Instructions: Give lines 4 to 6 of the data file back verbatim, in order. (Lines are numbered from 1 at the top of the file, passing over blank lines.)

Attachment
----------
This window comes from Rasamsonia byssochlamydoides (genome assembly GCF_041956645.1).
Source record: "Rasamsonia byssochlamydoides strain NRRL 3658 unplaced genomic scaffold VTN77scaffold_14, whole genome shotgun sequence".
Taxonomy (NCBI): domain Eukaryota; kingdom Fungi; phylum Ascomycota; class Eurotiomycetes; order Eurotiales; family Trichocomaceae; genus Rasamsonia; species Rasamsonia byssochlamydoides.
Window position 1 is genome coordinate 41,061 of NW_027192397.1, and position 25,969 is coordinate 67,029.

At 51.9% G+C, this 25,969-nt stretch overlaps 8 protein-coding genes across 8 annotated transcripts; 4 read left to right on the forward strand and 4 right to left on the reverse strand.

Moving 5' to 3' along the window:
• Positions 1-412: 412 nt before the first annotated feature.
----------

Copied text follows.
Window position 1 is genome coordinate 41,061 of NW_027192397.1, and position 25,969 is coordinate 67,029.

At 51.9% G+C, this 25,969-nt stretch overlaps 8 protein-coding genes across 8 annotated transcripts; 4 read left to right on the forward strand and 4 right to left on the reverse strand.

Moving 5' to 3' along the window: